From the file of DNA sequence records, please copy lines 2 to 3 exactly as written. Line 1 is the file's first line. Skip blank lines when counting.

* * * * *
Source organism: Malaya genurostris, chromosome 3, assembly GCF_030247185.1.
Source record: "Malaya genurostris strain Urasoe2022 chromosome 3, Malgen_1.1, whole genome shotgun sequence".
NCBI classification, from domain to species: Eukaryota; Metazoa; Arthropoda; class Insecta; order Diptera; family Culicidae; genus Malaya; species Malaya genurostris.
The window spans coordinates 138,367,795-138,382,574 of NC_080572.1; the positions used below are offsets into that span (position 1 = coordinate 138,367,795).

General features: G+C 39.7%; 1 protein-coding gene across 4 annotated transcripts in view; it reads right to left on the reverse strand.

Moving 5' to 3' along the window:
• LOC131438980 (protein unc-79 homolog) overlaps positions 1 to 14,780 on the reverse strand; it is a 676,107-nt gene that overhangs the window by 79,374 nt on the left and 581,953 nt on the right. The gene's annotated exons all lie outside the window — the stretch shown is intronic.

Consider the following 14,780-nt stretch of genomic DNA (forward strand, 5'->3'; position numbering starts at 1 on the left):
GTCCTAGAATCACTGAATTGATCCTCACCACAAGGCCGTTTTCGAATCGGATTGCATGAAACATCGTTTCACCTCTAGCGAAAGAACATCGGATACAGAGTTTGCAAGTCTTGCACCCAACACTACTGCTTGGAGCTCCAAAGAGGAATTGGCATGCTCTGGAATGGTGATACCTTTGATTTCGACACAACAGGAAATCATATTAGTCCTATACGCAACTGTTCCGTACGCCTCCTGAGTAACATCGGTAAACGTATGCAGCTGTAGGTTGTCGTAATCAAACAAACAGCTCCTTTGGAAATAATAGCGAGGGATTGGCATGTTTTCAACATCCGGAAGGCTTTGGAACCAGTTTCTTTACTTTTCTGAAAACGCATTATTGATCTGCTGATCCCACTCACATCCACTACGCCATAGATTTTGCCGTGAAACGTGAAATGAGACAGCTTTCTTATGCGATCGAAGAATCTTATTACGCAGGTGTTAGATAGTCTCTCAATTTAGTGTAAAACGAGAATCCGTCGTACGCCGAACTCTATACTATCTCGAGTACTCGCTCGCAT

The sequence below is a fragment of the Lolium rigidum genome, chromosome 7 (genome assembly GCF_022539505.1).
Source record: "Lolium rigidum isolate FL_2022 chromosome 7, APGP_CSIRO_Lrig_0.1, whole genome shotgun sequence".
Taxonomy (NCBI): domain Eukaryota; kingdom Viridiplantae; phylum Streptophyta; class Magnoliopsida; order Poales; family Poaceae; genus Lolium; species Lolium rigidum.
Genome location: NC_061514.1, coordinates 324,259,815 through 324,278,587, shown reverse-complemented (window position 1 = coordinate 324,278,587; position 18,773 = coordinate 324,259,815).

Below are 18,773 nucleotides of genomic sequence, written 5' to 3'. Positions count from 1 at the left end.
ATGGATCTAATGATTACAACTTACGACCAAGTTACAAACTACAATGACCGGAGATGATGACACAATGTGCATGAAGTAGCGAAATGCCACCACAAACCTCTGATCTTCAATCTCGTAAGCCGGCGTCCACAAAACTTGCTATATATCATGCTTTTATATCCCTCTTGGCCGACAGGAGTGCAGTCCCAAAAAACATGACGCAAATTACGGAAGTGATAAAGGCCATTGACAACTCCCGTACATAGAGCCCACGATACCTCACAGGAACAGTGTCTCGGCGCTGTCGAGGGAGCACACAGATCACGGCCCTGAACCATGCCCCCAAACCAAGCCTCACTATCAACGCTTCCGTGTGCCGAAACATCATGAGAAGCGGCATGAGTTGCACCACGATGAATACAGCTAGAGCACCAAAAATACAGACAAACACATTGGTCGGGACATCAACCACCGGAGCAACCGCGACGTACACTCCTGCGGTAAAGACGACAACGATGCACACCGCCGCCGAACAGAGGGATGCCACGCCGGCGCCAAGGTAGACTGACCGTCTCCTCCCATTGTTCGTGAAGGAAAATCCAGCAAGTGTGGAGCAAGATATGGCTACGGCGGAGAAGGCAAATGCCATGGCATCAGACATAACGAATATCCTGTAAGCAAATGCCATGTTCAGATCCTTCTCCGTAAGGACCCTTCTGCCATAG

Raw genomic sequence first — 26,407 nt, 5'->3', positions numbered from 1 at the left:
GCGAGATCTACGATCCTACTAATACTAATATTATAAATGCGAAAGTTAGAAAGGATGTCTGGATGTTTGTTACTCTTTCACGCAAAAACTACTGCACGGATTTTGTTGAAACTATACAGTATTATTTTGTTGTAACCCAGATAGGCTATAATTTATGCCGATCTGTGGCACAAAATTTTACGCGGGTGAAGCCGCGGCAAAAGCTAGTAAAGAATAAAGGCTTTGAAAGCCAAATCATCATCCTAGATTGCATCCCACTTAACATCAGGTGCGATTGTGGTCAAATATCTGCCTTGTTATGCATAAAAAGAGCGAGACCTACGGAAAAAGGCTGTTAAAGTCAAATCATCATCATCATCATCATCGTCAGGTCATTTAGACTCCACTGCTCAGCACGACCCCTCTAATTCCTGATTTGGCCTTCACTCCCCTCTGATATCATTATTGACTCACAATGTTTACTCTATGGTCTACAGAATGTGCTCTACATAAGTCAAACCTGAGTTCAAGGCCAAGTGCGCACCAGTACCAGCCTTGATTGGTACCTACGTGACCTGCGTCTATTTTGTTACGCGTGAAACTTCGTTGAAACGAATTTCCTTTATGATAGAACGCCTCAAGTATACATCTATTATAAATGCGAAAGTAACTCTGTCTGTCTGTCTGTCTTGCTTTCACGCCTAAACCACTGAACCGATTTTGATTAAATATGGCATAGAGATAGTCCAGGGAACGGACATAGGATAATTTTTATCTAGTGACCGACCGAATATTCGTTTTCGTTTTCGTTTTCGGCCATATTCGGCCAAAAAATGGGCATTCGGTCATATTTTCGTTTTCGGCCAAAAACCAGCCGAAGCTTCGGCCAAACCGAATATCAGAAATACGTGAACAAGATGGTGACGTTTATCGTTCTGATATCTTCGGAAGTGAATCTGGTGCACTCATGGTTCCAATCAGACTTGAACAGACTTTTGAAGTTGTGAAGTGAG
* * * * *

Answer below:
Source record: "Malaya genurostris strain Urasoe2022 chromosome 3, Malgen_1.1, whole genome shotgun sequence".
NCBI classification, from domain to species: Eukaryota; Metazoa; Arthropoda; class Insecta; order Diptera; family Culicidae; genus Malaya; species Malaya genurostris.